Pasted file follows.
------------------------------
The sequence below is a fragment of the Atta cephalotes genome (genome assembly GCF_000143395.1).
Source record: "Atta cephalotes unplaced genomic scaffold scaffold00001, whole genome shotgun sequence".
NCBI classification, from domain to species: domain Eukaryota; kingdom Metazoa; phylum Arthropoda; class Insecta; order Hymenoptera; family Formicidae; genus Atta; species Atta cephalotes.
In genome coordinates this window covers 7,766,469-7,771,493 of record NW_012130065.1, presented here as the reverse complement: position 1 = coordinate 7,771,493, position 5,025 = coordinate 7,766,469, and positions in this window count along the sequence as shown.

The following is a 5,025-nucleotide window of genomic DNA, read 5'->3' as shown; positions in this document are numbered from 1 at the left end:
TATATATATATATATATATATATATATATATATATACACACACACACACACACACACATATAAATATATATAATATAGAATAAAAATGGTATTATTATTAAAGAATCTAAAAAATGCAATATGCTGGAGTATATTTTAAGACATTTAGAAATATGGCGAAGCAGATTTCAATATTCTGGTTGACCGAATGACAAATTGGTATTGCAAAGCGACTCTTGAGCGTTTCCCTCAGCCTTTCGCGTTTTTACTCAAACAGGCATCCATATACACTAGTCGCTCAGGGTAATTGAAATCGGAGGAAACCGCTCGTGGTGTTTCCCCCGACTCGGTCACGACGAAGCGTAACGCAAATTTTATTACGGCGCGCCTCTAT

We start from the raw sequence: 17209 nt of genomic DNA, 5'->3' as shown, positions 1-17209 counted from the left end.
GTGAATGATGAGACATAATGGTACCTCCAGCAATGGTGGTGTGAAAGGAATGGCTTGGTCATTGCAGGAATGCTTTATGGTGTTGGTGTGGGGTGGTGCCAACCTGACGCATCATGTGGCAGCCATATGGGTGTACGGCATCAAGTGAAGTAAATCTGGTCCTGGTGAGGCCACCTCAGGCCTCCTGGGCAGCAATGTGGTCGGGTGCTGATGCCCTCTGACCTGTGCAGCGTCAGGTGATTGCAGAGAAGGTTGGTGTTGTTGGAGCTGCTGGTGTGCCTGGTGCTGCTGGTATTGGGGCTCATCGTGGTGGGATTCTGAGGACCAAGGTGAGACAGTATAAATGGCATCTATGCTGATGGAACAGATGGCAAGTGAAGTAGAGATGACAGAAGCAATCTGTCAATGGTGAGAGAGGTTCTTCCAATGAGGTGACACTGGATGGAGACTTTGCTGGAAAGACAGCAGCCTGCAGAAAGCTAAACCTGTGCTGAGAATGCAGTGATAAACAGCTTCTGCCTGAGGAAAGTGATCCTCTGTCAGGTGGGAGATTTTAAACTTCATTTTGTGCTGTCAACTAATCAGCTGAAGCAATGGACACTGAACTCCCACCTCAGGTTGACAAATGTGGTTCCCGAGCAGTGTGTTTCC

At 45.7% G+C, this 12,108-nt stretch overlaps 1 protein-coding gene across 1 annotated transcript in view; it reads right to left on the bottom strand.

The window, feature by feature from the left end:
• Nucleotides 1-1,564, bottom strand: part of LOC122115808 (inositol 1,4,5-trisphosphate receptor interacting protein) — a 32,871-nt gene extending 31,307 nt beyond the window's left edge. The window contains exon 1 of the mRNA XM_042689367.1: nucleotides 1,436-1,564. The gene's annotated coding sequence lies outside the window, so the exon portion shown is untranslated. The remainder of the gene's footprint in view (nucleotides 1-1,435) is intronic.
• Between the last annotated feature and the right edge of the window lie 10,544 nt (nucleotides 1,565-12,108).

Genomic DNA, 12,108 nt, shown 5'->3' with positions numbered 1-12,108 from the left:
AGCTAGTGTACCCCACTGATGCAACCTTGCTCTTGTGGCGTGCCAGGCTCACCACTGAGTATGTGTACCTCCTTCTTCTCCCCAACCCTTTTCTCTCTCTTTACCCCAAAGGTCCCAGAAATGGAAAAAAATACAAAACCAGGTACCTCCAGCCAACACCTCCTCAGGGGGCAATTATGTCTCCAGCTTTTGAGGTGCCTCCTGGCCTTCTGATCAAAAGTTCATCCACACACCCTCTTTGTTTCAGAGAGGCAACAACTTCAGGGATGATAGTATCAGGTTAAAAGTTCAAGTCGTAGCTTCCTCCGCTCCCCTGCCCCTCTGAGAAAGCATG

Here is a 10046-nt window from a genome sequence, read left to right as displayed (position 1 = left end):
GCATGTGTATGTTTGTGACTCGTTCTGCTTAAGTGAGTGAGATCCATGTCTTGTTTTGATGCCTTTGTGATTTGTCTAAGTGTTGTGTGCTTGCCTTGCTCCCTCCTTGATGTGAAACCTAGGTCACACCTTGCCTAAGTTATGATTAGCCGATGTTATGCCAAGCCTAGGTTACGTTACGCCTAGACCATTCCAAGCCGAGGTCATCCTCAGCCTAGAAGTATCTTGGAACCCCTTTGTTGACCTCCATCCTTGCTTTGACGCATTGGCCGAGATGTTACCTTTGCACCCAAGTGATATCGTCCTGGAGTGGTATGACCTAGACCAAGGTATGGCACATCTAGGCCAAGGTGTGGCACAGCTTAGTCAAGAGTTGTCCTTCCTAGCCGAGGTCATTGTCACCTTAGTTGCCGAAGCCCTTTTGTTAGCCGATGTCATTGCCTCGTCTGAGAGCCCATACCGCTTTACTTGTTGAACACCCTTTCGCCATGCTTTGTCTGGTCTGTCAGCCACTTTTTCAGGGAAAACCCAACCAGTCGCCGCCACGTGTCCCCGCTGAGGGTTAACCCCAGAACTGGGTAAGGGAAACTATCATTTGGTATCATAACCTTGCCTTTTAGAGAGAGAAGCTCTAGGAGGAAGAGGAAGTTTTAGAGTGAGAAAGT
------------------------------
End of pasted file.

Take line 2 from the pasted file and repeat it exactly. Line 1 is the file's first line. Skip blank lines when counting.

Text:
Source record: "Atta cephalotes unplaced genomic scaffold scaffold00001, whole genome shotgun sequence".